Leadership and workload more important than behaviour for tackling teacher stress

Written by: Pete Henshaw | Published:
Image: Adobe Stock

Supportive school leadership and reasonable workload demands are most closely related to relieving the stress that teachers often feel, research suggests.

However, collegiality and helpful behaviour policies are less likely to be linked to stress levels – although do play a role in job satisfaction and retention.

An analysis from FFT Education Datalab and the Teacher Development Trust (Sims & Jerrim, 2022) has sought to identify the factors that can lead to a stressed teaching workforce.

A total of 300 teachers were surveyed from across seven schools, with colleagues asked to report on four different aspects of their working environment – leadership, workload/admin duties, collegiality, and behaviour.

Their responses were captured using the Teachers’ Working Environment Scale (Sims, 2021) and teachers also reported their levels of stress in the workplace.

The findings show that collegiality and behaviour policies seem to have no clear relationship with teacher stress. However, the authors point to earlier research showing that these two factors do matter for job satisfaction and retention (Sims, 2021).

However, supportive school leadership and having a reasonable work/administrative load are associated with reduced teacher stress.

The study has been conducted by Dr Sam Sims, an associate research fellow at FFT, and John Jerrim, professor of education and social statistics at UCL Institute of Education.

Stress test: The analysis shows each of the four factors under study and their relation to teacher stress. Each of the charts is calculated holding the other three aspects of working environment fixed. So, for example, teachers with supportive leaders (top left) tend to have lower stress, even compared to teachers who have the same levels of workload, collegiality, and behaviour support (source: Sims & Jerrim, 2022)


Crucially, the research defines what it means by supportive leadership: “Supportive leadership refers to the exercise of influence and direction setting in order to help teachers achieve their work goals.”

The researchers measured this using criterion including “school leaders can be relied upon for support if asked” and “school leaders provide opportunities for teachers to participate in decision-making”.

The analysis adds: “School leaders looking to reduce stress and increase job satisfaction for teachers should focus on developing these aspects of their practice.”

On workload, the analysis says that it is not necessarily just about working hours: “Workload here refers not to the overall number hours worked by teachers but to whether they perceive the specific tasks that they are required to do as hindrances.”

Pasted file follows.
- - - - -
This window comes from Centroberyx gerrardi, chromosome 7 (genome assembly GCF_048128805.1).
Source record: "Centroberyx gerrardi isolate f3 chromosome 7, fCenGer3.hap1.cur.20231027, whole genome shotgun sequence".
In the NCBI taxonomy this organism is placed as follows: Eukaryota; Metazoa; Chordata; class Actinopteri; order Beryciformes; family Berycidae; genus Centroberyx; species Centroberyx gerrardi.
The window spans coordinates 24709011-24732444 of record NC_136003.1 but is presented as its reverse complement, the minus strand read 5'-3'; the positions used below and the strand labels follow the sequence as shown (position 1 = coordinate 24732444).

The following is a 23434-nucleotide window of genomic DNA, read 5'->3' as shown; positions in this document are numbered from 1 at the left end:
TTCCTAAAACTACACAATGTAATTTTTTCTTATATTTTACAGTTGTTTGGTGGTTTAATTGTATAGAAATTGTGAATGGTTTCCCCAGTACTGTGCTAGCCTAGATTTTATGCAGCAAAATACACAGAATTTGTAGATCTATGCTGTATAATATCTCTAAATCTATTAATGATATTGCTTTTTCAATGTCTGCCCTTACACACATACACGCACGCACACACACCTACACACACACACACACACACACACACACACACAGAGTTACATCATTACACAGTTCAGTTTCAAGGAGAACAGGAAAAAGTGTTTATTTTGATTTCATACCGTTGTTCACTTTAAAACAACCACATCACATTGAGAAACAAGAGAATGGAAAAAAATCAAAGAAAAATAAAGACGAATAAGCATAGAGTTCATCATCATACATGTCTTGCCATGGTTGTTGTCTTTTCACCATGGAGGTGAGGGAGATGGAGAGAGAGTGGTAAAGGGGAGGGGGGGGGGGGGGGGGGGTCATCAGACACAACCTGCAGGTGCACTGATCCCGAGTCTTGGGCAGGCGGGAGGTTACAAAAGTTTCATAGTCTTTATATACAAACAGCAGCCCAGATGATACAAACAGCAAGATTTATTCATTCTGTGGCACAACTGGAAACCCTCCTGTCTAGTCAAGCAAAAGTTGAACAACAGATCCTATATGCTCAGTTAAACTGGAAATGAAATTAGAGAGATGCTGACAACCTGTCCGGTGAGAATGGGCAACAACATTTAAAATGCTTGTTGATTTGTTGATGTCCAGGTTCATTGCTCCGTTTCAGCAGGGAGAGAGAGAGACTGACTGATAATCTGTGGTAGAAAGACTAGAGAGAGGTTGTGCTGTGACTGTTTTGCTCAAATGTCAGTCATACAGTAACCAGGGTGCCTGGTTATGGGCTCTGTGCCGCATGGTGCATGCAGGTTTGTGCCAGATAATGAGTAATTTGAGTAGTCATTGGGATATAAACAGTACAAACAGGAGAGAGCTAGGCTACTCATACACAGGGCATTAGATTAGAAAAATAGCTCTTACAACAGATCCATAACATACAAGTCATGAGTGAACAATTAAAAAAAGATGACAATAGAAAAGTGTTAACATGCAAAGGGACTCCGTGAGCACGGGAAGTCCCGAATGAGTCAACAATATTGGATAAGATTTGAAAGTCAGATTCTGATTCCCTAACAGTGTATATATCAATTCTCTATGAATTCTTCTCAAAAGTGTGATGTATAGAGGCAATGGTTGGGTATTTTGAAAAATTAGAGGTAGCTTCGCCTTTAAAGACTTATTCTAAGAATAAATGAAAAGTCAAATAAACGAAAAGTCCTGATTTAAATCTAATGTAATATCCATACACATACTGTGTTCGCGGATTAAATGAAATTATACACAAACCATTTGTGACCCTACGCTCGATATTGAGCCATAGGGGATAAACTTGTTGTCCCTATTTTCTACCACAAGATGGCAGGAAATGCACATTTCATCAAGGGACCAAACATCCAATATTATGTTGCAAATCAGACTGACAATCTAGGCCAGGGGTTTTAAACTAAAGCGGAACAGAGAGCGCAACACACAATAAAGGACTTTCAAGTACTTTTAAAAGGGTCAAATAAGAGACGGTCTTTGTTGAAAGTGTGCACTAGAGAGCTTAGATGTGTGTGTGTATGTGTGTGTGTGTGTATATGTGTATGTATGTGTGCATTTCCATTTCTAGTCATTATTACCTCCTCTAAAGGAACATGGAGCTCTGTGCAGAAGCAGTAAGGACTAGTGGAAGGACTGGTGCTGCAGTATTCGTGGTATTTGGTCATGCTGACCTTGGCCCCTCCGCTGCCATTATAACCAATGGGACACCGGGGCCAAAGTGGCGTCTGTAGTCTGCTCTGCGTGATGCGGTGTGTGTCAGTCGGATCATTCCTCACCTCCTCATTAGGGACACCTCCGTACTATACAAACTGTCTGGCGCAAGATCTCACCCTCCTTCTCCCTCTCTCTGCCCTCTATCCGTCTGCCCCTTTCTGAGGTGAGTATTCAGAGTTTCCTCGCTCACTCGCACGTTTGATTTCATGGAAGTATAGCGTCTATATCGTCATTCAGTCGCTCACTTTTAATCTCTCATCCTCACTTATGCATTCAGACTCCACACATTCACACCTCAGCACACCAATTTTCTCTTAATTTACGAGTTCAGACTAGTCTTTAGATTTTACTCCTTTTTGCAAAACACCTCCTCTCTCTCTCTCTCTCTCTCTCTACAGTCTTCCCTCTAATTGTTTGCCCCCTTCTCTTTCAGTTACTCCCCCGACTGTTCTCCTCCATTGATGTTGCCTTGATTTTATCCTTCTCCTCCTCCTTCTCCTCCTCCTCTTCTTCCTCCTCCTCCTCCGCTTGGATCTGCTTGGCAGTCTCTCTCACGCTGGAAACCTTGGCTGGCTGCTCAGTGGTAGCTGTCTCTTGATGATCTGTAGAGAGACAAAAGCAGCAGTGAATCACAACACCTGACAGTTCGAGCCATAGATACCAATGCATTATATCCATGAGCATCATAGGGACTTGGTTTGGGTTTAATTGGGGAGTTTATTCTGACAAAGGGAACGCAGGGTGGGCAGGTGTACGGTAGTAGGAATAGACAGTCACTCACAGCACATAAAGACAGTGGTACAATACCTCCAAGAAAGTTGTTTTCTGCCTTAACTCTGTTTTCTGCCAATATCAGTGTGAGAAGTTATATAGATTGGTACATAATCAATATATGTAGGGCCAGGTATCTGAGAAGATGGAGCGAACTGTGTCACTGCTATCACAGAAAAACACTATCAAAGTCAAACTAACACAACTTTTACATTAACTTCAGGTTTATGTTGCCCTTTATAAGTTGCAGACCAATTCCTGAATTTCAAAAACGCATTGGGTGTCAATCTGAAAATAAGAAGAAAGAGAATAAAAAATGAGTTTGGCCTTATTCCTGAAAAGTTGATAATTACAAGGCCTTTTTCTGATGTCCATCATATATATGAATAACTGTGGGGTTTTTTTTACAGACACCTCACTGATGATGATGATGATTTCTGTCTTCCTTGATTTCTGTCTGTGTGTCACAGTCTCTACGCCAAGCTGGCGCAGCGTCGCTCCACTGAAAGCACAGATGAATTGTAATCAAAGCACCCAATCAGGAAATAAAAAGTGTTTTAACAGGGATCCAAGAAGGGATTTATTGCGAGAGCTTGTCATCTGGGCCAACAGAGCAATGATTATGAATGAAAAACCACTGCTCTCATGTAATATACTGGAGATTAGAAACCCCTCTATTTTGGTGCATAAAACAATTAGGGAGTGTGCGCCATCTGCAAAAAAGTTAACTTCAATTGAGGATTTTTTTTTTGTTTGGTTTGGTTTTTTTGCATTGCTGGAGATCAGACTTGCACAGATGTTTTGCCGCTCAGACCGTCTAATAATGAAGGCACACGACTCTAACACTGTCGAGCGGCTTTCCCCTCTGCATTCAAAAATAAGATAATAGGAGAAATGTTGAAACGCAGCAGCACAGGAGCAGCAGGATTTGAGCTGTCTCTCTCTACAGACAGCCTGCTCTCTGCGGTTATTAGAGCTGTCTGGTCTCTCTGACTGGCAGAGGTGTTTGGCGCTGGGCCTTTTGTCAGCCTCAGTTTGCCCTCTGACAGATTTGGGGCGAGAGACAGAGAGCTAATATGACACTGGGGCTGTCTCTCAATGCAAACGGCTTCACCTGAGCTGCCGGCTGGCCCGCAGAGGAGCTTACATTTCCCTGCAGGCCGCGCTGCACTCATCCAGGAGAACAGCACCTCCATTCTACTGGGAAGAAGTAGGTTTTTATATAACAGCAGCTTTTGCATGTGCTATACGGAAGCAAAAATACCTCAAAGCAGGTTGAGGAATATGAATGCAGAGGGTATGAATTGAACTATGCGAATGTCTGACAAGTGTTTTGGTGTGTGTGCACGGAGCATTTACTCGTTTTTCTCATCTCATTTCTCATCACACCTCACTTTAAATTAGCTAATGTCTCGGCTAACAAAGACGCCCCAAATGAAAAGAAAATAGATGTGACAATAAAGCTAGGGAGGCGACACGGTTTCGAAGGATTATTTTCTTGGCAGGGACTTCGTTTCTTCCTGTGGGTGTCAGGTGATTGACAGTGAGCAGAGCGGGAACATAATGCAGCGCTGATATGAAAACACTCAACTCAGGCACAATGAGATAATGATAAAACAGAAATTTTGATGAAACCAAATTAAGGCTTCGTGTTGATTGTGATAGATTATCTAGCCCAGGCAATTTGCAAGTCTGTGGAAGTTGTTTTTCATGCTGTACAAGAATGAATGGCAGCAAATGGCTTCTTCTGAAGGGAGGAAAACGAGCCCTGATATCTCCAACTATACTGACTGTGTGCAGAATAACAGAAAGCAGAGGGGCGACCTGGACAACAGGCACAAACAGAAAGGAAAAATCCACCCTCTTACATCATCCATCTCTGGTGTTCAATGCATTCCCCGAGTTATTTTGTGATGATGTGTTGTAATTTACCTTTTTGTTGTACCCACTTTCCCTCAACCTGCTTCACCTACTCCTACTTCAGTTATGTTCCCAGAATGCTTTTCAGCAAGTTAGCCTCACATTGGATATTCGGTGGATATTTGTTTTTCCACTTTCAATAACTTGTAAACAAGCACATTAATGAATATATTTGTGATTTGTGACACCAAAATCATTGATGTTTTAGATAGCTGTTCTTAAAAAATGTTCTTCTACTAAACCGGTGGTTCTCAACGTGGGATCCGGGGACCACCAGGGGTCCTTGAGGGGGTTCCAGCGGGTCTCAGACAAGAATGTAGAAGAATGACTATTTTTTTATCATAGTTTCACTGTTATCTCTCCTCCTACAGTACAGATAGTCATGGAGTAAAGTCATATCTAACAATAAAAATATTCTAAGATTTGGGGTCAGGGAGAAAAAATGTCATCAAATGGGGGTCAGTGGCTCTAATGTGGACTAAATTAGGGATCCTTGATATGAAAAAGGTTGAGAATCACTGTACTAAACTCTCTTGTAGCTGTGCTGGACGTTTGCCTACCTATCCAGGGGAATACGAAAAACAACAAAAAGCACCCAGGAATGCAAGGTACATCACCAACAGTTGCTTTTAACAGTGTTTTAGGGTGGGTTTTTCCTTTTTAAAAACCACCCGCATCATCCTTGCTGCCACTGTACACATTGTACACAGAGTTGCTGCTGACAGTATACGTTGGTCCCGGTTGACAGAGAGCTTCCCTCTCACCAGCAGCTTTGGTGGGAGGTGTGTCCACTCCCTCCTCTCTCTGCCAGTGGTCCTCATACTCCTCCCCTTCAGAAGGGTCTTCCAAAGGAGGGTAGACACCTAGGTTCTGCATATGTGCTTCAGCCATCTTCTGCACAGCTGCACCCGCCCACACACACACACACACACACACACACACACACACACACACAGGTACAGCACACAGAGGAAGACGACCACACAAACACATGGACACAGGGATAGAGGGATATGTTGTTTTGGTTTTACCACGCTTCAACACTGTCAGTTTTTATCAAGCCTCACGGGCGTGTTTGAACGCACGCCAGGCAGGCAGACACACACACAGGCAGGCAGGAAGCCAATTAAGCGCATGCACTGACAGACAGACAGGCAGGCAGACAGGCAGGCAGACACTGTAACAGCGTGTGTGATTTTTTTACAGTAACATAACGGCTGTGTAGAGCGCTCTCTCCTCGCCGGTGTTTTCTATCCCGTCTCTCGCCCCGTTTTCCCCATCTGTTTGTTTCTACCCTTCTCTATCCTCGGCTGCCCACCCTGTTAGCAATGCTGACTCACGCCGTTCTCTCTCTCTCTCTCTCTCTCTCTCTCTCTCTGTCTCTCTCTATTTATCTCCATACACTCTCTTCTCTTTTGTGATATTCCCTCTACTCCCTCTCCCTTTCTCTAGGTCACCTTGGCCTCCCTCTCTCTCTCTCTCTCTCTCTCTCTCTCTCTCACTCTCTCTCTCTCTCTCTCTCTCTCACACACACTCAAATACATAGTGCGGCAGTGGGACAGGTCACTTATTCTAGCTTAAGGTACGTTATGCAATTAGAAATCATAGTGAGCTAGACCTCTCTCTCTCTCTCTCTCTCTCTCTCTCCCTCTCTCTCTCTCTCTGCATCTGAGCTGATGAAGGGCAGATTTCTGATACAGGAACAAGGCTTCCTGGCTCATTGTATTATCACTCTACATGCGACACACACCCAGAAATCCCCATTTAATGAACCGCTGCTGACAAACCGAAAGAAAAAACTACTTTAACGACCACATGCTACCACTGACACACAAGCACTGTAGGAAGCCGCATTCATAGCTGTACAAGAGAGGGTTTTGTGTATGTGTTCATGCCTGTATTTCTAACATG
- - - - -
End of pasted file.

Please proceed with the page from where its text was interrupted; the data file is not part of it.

This was measured using criteria such as “I am asked to do tasks which do not contribute to pupils’ education” and “data management gets in the way of teaching”.

The authors add: “School leaders looking to reduce stress and increase job satisfaction for teachers should hence focus on minimising requirements that take teachers away from what they do best – educating pupils.”

The findings come after previous research from Dr Sims considered the impact of these four factors on staff satisfaction and retention. Based on responses from 1,230 teachers across 24 schools, his previous study found that “in schools with poor leadership and management, the probability of teachers feeling satisfied with their job drops to just 40%”.

Writing in a TDT blog earlier this year, Dr Sims added: “Two findings stand out. First, all four aspects of working environment are associated with improved teacher job satisfaction. Second, the quality of leadership and management clearly shows the strongest relationship with job satisfaction.” (See Sims, 2022)

And a report last year from the Teacher Development Trust – entitled A culture of improvement (Weston et al, 2021) – identified five key aspects of teachers' working conditions that “appear most closely associated with increased student attainment, sustainable school turnaround and successful retention of teachers in the profession”. These were:

  • Creating opportunities for effective teacher collaboration to explore student data, plan and review lessons and curricula, and plan and moderate assessments.
  • Involving teachers in whole-school planning, decision-making and improvement.
  • Creating a culture of mutual trust, respect, enthusiasm in which communication is open and honest.
  • Building a sense of shared mission, with shared goals, clear priorities and high expectations of professional behaviours and of students’ learning.
  • Facilitating classroom safety and behaviour, where disruption and bullying are very rare and teachers feel strongly supported by senior leaders in their efforts to maintain this classroom environment.

For more on this report, see Headteacher Update's article Creating the right conditions for professional learning (2021).

Further information & resources

  • Headteacher Update: CPD: Creating the right conditions for professional learning, February 2021: http://bit.ly/3dFj7Na
  • Sims: Why do some schools struggle to retain staff? Development and validation of the Teachers' Working Environment Scale (TWES), BERA Review of Education (9,3), October 2021: http://bit.ly/3EytS12
  • Sims: Benchmarking the 4 things that matter for teachers’ working environments, Teacher Development Trust, January 2022: http://bit.ly/3Al31TE
  • Sims & Jerrim: Understanding what makes some schools stressful places to work, FFT Education Datalab, November 2022: http://bit.ly/3Tzzf4k
  • Weston, Hindley & Cunningham: A culture of improvement: Reviewing the research on teacher working conditions, February 2021: https://tdtrust.org/coi/


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